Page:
This photo shows how the fiberglass deteriorates underneath the steel coping. Houston, TX.
More prefabricated fiberglass deterioration. Francisville, LA.

 

Safety Concern 9: Skate Surface Fasteners-

Some modular equipment has fasteners on the riding surface. When these fasteners become loose they begin to protrude from the surface, and it creates a dangerous situation for all users.

Protruding surface fasteners on modular equipment can create a very dangerous situation for the end user. Surface fasteners are to be avoided. Gatesville, TX.
More surface fasteners protruding. La Porte, TX.
Approach plate surface fasteners. Wylie, TX.
While steel surfaced ramps are often marketed as fastener free many of the ramps are installed with surface fasteners to prevent warping. Houston, TX.

 

Safety Concern 10: Poor Choice of Riding Surface-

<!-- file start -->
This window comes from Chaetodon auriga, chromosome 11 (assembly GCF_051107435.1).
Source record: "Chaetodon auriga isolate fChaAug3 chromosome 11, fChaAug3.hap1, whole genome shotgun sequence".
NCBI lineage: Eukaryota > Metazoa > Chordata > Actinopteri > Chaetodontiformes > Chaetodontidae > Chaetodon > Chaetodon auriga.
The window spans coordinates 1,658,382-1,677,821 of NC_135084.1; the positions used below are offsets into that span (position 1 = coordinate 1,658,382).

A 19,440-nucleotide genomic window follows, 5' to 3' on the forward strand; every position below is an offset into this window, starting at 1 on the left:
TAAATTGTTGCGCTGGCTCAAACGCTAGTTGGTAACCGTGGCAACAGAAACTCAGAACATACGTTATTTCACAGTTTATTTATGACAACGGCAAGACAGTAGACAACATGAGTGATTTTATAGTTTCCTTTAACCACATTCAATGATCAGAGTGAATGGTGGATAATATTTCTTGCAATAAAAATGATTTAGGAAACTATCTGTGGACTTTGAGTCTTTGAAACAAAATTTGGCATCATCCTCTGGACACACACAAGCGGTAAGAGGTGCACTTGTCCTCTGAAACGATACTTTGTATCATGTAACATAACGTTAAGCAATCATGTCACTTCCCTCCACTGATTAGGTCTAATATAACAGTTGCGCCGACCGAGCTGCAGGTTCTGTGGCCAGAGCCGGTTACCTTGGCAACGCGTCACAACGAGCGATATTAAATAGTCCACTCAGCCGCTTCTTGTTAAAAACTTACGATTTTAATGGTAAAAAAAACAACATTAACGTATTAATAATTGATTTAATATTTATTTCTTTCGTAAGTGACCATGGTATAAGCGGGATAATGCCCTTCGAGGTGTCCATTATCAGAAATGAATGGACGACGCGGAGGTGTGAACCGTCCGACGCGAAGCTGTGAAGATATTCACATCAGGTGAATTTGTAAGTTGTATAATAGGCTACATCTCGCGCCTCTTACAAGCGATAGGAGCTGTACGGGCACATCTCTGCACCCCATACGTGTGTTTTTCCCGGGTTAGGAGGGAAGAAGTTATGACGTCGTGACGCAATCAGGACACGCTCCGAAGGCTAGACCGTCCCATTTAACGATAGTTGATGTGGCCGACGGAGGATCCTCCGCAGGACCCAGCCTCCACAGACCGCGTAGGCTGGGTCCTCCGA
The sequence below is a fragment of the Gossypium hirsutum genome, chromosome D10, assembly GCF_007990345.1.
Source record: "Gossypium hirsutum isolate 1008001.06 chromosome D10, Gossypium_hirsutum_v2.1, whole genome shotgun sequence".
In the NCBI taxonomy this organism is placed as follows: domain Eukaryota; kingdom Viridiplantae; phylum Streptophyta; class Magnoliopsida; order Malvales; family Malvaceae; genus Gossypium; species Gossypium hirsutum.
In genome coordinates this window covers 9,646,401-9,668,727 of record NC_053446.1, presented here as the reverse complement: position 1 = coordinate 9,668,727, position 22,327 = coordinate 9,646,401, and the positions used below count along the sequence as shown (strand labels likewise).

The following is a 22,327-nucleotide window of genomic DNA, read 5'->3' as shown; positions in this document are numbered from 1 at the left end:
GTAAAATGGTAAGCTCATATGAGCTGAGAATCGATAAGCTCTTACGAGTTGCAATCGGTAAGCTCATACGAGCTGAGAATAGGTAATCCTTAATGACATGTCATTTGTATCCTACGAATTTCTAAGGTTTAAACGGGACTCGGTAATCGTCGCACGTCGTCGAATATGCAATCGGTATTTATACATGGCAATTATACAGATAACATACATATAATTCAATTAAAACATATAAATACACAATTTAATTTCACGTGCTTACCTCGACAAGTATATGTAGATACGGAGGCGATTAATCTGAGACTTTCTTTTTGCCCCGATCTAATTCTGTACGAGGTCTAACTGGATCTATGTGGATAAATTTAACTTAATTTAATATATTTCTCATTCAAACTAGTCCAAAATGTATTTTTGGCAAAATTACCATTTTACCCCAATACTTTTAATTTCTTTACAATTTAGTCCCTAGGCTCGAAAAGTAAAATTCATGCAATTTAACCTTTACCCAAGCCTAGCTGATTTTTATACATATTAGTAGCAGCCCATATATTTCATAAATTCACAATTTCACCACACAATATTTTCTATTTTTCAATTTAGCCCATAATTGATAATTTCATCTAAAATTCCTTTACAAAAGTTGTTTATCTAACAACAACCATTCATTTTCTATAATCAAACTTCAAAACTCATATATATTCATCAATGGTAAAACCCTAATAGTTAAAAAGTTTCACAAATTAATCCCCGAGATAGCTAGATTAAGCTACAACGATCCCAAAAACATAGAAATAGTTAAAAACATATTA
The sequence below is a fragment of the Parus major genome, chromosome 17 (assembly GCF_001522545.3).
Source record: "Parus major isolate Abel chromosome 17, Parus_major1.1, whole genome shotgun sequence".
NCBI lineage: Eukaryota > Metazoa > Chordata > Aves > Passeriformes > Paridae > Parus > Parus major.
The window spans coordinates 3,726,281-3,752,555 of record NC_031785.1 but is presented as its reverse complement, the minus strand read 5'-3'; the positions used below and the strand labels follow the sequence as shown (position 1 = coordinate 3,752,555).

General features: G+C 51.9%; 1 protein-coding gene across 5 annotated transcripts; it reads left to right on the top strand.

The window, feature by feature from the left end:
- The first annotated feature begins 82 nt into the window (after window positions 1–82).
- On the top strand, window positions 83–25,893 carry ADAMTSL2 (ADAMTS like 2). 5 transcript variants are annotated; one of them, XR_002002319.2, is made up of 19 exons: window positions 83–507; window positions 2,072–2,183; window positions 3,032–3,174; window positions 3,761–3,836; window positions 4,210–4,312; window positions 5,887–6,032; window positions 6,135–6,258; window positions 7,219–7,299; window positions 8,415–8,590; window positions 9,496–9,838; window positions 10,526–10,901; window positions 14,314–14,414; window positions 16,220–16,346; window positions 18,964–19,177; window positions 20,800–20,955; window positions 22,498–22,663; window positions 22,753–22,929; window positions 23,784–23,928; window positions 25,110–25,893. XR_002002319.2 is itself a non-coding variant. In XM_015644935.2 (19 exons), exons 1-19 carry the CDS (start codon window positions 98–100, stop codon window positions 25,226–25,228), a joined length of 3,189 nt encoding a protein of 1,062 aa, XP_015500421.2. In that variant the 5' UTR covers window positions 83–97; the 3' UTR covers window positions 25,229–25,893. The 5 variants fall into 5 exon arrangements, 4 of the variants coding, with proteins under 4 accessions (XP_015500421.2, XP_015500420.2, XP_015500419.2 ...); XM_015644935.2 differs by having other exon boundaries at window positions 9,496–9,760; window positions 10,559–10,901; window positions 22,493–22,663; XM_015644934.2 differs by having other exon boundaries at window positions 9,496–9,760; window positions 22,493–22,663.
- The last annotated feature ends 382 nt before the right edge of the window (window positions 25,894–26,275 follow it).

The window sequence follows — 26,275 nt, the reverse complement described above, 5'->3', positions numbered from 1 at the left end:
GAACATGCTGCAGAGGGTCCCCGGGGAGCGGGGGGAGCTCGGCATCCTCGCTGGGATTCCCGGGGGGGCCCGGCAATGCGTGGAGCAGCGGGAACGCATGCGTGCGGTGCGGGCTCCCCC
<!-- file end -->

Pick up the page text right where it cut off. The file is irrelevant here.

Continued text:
We have seen numerous problems with modular equipment being placed on a poor riding surface. This surface could be an old tennis court, an old basketball court or an underutilized slab not conducive for skateboarding. When a skatepark is placed on an old slab and it gets a lot of use, then the slab might start deteriorating. We have seen this happen many times.

This skatepark was located on an old tennis court, and the riding surface has greatly deteriorated since the equipment was installed. Balcones Heights, TX.
This photo shows modular equipment digging into the tennis court surface. Waco, TX.
This old tennis court began to deteriorate once the equipment was installed. The skatepark had to be resurfaced because it was in such bad condition. San Antonio, TX.

 

Environmental Concern: Noise Pollution-

SPS has documented numerous noise complaints regarding steel modular equipment. The steel surface is a thin 3/16” sheet with no sub layer. As a result, these ramps create a lot of noise under heavy use. SPS has included numerous articles of these steel surfaced ramps creating noise problems.